If you write a hundred short stories and they're all bad, that doesn't mean you've failed. You fail only if you stop writing. I've written about two thousand short stories; I've only published about three hundred and I feel I'm still learning. Any man who keeps working is not a failure. He may not be a great writer, but if he applies the old-fashioned virtues of hard, consistent labor, he'll eventually make some kind of a career for himself as a writer.
Ray Bradbury

Thursday, 26 August 2010

The Strange Case of Eric Frank Russell

L.O.W.F.I looks at the career of Eric Frank Russell; the man who coined the "ancient Chinese saying", May you live in interesting times.

Wednesday, 25 August 2010

Tuesday, 24 August 2010

The ghastly shrug

Jason Lee Steorts looks at Ayn Rand's Atlas Shrugs. He's a lot more forgiving about her prose than I am. He sees Miss Rand as flawed. I see her as mad as a balloon.

There are other views.

Monday, 23 August 2010

Notes on Writing Weird Fiction

By H P Lovecraft (1937)

My reason for writing stories is to give myself the satisfaction of visualising more clearly and detailedly and stably the vague, elusive, fragmentary impressions of wonder, beauty, and adventurous expectancy which are conveyed to me by certain sights (scenic, architectural, atmospheric, etc.), ideas, occurrences, and images encountered in art and literature. I choose weird stories because they suit my inclination best—one of my strongest and most persistent wishes being to achieve, momentarily, the illusion of some strange suspension or violation of the galling limitations of time, space, and natural law which for ever imprison us and frustrate our curiosity about the infinite cosmic spaces beyond the radius of our sight and analysis. These stories frequently emphasise the element of horror because fear is our deepest and strongest emotion, and the one which best lends itself to the creation of nature-defying illusions. Horror and the unknown or the strange are always closely connected, so that it is hard to create a convincing picture of shattered natural law or cosmic alienage or “outsideness” without laying stress on the emotion of fear. The reason why time plays a great part in so many of my tales is that this element looms up in my mind as the most profoundly dramatic and grimly terrible thing in the universe. Conflict with time seems to me the most potent and fruitful theme in all human expression.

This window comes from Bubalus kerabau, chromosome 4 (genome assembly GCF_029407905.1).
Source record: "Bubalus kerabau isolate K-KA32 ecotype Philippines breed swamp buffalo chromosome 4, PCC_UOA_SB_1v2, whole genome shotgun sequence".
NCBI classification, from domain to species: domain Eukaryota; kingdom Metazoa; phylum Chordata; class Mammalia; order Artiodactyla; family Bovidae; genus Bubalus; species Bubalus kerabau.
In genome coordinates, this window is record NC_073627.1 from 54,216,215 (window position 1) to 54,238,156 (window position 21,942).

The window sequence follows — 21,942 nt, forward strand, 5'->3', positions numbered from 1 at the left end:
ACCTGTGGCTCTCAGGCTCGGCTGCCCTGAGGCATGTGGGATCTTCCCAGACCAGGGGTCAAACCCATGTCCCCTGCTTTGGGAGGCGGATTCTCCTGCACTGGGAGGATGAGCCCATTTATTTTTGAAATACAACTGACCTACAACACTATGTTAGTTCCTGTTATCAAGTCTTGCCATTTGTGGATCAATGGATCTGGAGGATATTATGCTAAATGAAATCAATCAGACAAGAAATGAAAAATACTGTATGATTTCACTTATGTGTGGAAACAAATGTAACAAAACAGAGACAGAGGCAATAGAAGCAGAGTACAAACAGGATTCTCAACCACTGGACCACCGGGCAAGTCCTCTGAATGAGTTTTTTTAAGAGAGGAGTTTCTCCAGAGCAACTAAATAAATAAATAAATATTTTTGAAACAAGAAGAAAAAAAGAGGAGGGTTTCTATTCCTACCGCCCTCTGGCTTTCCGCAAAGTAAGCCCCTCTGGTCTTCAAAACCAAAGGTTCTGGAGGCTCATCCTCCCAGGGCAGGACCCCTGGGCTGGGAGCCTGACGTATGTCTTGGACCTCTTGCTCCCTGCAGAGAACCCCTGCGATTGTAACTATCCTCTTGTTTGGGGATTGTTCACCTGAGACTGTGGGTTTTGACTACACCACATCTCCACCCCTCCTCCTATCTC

While my chosen form of story-writing is obviously a special and perhaps a narrow one, it is none the less a persistent and permanent type of expression, as old as literature itself. There will always be a small percentage of persons who feel a burning curiosity about unknown outer space, and a burning desire to escape from the prison-house of the known and the real into those enchanted lands of incredible adventure and infinite possibilities which dreams open up to us, and which things like deep woods, fantastic urban towers, and flaming sunsets momentarily suggest. These persons include great authors as well as insignificant amateurs like myself—Dunsany, Poe, Arthur Machen, M. R. James, Algernon Blackwood, and Walter de la Mare being typical masters in this field.